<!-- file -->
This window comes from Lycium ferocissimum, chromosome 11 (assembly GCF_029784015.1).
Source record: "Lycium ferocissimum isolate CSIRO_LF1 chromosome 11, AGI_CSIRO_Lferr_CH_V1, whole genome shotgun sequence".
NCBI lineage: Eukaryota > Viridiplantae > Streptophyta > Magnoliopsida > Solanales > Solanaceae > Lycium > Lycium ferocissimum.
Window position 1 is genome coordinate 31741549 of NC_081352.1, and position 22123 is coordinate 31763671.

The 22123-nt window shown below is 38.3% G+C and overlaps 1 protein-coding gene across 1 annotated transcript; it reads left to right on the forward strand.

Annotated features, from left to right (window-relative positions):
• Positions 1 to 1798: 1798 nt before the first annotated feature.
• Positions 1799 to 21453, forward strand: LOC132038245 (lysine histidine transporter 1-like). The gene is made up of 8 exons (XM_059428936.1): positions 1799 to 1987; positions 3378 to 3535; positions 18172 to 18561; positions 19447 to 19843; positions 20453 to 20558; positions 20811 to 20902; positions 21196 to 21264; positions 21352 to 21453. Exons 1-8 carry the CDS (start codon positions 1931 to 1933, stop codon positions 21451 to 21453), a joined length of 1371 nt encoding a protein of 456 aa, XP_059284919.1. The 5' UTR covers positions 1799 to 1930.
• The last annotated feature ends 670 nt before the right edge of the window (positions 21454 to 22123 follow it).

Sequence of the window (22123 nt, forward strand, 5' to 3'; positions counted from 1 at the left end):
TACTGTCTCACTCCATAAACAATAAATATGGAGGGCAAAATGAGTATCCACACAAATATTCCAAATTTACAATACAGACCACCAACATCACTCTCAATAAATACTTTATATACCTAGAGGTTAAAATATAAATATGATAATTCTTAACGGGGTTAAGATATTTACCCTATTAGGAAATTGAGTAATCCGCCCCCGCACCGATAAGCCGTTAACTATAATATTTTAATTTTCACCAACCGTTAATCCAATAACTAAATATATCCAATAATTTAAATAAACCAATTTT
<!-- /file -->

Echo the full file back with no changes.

This window comes from Lycium ferocissimum, chromosome 11 (assembly GCF_029784015.1).
Source record: "Lycium ferocissimum isolate CSIRO_LF1 chromosome 11, AGI_CSIRO_Lferr_CH_V1, whole genome shotgun sequence".
NCBI lineage: Eukaryota > Viridiplantae > Streptophyta > Magnoliopsida > Solanales > Solanaceae > Lycium > Lycium ferocissimum.
Window position 1 is genome coordinate 31741549 of NC_081352.1, and position 22123 is coordinate 31763671.

The 22123-nt window shown below is 38.3% G+C and overlaps 1 protein-coding gene across 1 annotated transcript; it reads left to right on the forward strand.

Annotated features, from left to right (window-relative positions):
• Positions 1 to 1798: 1798 nt before the first annotated feature.
• Positions 1799 to 21453, forward strand: LOC132038245 (lysine histidine transporter 1-like). The gene is made up of 8 exons (XM_059428936.1): positions 1799 to 1987; positions 3378 to 3535; positions 18172 to 18561; positions 19447 to 19843; positions 20453 to 20558; positions 20811 to 20902; positions 21196 to 21264; positions 21352 to 21453. Exons 1-8 carry the CDS (start codon positions 1931 to 1933, stop codon positions 21451 to 21453), a joined length of 1371 nt encoding a protein of 456 aa, XP_059284919.1. The 5' UTR covers positions 1799 to 1930.
• The last annotated feature ends 670 nt before the right edge of the window (positions 21454 to 22123 follow it).

Sequence of the window (22123 nt, forward strand, 5' to 3'; positions counted from 1 at the left end):
TACTGTCTCACTCCATAAACAATAAATATGGAGGGCAAAATGAGTATCCACACAAATATTCCAAATTTACAATACAGACCACCAACATCACTCTCAATAAATACTTTATATACCTAGAGGTTAAAATATAAATATGATAATTCTTAACGGGGTTAAGATATTTACCCTATTAGGAAATTGAGTAATCCGCCCCCGCACCGATAAGCCGTTAACTATAATATTTTAATTTTCACCAACCGTTAATCCAATAACTAAATATATCCAATAATTTAAATAAACCAATTTT